All the partial come-ons, incomplete caresses, and erotic not-quite-jokes culminate in Chloé's wordless sex proposal late in the film, which reveals all the previous moves to have been not just casual goofs of good friends but advances of barely contained sexual energy. Frédéric's consuming desire nearly gets the best of him, until an innocuous glance in the mirror reminds him of a previous scene of playfulness with his newborn son (the full realization of the film's shift to a Part Two). The moment is loaded with subtext, as the gravity of Frédéric's emotional infidelity finally subsumes his physical urges. It's sublime. Up until this point Frédéric has harbored a contradictory notion of fidelity that allowed for emotional dishonesty but drew the line at physical contact; his refusal of Chloé's offer both adheres to that moral code and revises it. Realizing that his emotional interest was merely an extension of physical interest, he returns home to Hélène (who at this point has all but disappeared from the film) in a newly sincere mode. Love in the Afternoon quietly asks if this insistence upon monogamy was inherent in Frédéric from the beginning of the film or if real psychological discipline was required to make it anything more than a vague theoretical stance.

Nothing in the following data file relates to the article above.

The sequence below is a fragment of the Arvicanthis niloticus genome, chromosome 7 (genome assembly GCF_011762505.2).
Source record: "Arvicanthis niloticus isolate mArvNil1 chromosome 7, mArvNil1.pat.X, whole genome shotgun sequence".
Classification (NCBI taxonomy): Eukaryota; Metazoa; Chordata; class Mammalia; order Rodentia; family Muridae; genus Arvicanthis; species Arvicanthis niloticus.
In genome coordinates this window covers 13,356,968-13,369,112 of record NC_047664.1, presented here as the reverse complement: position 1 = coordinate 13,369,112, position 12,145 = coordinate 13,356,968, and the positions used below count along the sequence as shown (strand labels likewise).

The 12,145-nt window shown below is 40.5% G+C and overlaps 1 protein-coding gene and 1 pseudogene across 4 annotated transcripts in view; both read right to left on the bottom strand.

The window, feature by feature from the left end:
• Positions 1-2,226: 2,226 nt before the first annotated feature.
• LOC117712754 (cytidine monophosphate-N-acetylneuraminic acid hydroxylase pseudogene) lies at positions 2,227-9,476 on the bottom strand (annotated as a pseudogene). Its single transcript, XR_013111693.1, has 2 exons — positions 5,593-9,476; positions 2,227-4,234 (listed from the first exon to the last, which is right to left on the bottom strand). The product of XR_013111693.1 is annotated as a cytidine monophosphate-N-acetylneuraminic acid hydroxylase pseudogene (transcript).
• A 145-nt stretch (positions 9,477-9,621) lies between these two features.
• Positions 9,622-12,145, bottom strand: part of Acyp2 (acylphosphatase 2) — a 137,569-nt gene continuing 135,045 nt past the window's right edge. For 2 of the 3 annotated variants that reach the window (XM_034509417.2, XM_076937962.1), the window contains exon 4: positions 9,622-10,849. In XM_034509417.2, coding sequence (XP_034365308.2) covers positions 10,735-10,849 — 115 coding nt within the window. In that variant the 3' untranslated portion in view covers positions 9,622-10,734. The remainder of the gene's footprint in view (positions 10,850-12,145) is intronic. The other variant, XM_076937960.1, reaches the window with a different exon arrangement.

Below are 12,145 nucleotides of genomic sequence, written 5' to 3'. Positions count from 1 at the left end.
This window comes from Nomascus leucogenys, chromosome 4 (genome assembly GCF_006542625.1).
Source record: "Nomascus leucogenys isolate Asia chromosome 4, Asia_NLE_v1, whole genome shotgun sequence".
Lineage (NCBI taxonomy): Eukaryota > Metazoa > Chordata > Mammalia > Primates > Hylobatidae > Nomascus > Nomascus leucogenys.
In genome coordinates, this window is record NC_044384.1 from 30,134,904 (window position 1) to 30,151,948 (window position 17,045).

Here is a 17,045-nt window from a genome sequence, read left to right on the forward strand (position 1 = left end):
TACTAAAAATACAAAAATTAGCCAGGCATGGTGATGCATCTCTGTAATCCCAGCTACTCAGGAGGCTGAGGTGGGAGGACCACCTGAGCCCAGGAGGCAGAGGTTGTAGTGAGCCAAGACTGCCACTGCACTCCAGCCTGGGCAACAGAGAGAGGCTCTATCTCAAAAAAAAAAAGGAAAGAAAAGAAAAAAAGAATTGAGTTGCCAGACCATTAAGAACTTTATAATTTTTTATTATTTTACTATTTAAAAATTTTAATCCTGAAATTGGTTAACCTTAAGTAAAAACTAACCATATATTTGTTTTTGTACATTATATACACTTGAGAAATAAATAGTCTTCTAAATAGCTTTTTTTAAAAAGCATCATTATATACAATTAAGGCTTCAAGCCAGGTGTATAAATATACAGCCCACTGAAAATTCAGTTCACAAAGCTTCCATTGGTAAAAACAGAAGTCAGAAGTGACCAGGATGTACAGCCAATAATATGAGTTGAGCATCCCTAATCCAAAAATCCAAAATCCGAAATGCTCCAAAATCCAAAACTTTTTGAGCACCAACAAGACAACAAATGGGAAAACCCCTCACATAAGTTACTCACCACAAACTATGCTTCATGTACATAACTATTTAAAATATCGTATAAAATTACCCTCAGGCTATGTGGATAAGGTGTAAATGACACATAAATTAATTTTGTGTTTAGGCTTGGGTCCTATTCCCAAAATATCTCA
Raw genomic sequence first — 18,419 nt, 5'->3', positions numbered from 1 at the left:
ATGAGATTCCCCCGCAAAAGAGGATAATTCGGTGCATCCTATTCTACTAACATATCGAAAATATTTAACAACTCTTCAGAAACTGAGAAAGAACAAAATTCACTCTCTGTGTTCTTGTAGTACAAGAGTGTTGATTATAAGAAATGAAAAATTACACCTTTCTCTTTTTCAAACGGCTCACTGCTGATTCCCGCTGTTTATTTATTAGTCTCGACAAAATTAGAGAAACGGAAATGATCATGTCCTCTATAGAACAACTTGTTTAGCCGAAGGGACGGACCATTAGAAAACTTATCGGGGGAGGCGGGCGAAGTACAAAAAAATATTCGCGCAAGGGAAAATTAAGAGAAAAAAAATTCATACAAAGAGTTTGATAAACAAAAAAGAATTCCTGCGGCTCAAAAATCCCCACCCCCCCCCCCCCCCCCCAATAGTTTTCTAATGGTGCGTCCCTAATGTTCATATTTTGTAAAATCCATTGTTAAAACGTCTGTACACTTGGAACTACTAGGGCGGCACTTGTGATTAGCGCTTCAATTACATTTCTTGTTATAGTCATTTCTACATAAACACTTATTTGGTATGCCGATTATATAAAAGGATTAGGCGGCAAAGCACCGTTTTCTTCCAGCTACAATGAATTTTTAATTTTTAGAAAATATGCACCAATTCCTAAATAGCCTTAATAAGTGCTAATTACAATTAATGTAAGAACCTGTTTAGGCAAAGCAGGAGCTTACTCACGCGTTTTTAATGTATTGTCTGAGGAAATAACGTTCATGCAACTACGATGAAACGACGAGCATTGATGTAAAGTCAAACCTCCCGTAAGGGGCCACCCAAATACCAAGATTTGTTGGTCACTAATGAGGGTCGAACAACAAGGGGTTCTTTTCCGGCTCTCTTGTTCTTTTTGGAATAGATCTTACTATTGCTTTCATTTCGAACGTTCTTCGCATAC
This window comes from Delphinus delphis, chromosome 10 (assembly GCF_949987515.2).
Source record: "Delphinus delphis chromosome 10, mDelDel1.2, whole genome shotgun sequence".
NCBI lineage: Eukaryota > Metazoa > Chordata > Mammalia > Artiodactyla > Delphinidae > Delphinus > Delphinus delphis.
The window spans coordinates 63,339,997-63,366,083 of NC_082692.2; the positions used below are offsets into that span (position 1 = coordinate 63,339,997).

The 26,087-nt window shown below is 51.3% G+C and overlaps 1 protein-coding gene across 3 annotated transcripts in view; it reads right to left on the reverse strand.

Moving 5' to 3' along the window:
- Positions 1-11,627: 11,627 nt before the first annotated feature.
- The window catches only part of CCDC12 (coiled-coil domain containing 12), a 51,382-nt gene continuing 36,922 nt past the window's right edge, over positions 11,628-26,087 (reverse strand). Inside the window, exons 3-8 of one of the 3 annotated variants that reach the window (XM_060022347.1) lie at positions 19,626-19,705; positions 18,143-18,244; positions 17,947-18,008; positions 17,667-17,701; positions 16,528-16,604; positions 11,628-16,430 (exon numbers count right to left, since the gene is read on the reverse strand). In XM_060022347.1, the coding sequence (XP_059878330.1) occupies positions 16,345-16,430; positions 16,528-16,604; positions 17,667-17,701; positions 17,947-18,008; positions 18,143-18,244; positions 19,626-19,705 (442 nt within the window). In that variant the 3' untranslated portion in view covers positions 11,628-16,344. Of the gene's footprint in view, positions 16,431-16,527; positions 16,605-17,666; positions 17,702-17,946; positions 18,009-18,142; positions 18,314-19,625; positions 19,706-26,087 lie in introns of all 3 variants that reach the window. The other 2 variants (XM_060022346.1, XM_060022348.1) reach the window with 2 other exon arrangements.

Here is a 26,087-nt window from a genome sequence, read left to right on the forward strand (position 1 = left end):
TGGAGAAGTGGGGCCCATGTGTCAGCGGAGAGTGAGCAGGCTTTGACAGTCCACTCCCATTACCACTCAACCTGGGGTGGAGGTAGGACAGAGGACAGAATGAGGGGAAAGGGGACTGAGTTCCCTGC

An insightful post! I will watch L'amour l'après-midi again. Thank you!
Thank you for reading Enric!